Saturday, 22 December 2012

The young man and the sea... Captain Salvation (1927)

As you delve deeper into the depths of silent film, you start to follow a daisy chain of actors and directors who impress and lead you into seeking out more of their work. So it was that a film I wouldn’t have given a second thought to a couple of years back, became compelling viewing due to the presence of one of the stars of The Saga of Gosta Berling (Lars Hanson) and another from The Cameraman (Marceline Day).

Captain Salvation was released in 1927 and features Hanson as Anson Campbell a young man on the verge of priesthood and yet who is always drawn back to the sea… his sweetheart, Mary Phillips (Day), is the daughter of the local priest and she looks forward to the time when he preaches from her father’s pulpit.

Lars Hanson
As its title suggests Captain Salvation deals with themes of Christianity and the sea - faith lost and regained on the edge of the world. Directed by John S. Robertson the film was based on the 1925 novel by Frederick William Wallace, a maritime journalist who had commanded a First World War Q-Ship. Not surprisingly, there's an authentic feel to the maritime action and if you like sailing ships, this film has some good ones.

Marceline Day
The opening section sets the scene very effectively as the excitement rises with the return of Anson from seminary. Robertson uses his locations well as Mary runs from her house to greet her lover but as his ship rolls into the quay he is also met with disappointment by his stern Uncle Peter Campbell (Sam De Grasse) who views his sea-going passions with disdain.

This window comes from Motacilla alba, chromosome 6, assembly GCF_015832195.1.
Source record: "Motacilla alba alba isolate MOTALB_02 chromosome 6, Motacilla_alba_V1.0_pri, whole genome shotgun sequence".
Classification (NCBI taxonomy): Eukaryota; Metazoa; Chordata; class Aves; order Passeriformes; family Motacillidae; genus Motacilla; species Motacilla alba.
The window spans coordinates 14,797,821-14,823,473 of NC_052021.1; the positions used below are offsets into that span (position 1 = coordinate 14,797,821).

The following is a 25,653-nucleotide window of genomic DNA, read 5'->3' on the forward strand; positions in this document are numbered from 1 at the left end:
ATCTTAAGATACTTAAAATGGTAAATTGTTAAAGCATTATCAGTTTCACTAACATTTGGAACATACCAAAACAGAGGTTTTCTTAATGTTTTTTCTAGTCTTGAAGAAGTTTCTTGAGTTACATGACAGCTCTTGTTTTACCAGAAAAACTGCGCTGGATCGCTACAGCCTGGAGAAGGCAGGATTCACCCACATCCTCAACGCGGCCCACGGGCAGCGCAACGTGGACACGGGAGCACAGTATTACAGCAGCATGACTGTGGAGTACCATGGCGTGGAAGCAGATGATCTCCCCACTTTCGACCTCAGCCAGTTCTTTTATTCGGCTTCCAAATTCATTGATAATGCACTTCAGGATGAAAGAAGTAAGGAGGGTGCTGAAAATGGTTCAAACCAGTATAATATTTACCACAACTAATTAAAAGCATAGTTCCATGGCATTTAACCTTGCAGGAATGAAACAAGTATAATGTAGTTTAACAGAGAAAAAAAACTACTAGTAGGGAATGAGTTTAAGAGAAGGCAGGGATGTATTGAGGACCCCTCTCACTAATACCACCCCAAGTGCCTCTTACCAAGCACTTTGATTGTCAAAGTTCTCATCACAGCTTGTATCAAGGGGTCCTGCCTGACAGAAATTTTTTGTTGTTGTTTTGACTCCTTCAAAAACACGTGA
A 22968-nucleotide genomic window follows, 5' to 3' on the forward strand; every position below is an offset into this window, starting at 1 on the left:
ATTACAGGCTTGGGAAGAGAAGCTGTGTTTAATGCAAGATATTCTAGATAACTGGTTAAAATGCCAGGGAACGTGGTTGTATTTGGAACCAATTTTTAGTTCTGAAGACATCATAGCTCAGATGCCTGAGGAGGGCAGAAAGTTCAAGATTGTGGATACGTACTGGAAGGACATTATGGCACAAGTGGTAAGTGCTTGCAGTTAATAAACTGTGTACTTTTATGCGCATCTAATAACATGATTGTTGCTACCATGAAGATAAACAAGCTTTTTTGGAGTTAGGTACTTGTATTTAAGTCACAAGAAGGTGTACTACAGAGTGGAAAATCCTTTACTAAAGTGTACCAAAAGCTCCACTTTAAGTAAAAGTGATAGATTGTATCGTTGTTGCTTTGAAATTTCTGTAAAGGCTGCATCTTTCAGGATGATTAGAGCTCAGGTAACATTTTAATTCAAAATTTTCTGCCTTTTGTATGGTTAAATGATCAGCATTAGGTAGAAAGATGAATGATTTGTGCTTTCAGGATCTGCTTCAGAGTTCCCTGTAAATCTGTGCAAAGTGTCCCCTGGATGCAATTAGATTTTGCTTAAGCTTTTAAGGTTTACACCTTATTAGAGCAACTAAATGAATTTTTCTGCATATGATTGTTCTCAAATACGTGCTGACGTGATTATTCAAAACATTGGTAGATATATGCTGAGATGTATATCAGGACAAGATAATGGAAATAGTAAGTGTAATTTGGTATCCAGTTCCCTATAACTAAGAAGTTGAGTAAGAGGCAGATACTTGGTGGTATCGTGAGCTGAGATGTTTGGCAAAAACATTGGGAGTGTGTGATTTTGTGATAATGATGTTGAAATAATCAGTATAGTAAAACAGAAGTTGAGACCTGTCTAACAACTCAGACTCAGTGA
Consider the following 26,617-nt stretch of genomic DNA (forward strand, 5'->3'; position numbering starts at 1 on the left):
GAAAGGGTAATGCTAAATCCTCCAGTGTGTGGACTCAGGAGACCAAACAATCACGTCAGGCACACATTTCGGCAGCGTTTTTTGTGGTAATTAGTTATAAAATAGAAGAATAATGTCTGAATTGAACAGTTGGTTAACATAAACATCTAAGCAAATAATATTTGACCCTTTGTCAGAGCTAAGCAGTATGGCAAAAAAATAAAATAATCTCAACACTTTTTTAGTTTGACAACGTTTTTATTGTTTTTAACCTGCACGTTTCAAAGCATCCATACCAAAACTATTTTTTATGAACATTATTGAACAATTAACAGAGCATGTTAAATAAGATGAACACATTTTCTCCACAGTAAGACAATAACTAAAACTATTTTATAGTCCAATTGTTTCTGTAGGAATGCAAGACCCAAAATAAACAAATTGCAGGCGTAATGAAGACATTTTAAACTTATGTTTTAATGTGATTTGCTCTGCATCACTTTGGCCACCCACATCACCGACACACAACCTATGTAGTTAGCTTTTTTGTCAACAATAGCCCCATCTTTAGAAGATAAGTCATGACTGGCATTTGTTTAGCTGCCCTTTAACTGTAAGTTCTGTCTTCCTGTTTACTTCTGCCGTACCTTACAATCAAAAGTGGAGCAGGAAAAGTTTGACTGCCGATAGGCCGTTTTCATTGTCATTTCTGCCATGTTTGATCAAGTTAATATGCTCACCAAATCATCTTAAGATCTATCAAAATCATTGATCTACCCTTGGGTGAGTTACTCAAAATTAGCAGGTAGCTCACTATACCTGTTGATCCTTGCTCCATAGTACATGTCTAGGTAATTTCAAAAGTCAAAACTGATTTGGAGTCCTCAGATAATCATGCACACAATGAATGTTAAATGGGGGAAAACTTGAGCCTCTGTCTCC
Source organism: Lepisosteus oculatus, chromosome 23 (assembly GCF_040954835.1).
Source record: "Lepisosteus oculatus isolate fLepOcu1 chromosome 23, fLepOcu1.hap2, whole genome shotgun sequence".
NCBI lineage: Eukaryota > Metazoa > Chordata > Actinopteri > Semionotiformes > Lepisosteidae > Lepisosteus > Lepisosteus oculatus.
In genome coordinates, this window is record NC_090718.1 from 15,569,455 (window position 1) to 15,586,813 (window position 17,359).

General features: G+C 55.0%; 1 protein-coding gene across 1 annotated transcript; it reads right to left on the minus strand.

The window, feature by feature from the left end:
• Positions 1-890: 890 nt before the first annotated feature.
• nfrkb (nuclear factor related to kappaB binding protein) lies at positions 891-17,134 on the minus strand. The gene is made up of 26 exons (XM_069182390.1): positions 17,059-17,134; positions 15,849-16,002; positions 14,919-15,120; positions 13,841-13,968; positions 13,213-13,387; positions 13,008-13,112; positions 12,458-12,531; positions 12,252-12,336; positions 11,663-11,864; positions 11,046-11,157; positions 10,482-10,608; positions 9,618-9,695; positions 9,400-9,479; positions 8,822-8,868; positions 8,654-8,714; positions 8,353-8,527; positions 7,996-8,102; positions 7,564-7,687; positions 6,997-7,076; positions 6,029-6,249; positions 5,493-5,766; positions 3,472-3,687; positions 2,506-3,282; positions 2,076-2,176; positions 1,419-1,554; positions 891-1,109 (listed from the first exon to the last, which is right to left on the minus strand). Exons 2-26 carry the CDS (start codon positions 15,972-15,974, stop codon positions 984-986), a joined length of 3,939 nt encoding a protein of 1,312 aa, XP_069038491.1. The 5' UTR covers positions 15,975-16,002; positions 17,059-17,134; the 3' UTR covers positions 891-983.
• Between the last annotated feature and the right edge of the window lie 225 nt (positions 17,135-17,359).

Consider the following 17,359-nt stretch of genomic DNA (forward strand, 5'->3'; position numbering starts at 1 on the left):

Anson is not dressed in a manner befitting the clergy and clearly enjoys the sea air far too much... The small God-fearing community follows Peter's lead and generally disapproves of Anson’s resistance to the call of the cloth but Mary is head over heels and can only see the good in her man.

The two share some lovely naturalistic moments on the beach as Anson presents Mary with a ring and proposes marriage… this section looks scripted (not all silent film was...) and Day can clearly be lip-read… you can almost hear them. Day is so freshly naturalistic and counterpoints the more expressive Larson well.

The weather changes and they both know a storm is on the way. They make it back to Anson’s friends’ house in time but are called out along with the rest of the village as a ship runs aground and survivors are hauled onto land. It’s a grim scene – a foretaste of what’s to come.

One of these poor souls is that of Bess Morgan (Pauline Starke) a fallen woman who one crew mate blames for the wreck. There’s little sympathy form the locals with Uncle Peter suggesting that she recuperates in the jail “where she belongs”. This angers Anson who demands that she be treated like everyone else as a “person”.

Thus battle lines of compassion are drawn across the community as Bess stays with Anson and his reputation is ripped to shreds… even Mary cannot stand it and is finally unable to resist the pressure of her simple-minded kin.

There seems nowhere left to turn and Anson follows Bess onto a schooner and a new life beyond the poisonous village. The board and are greeted by the larger than life Captain George Fawcett (all six feet and four inches of Ernest Torrence…Clara Bow’s co-star in Manhunt and brother of City Girl’s David).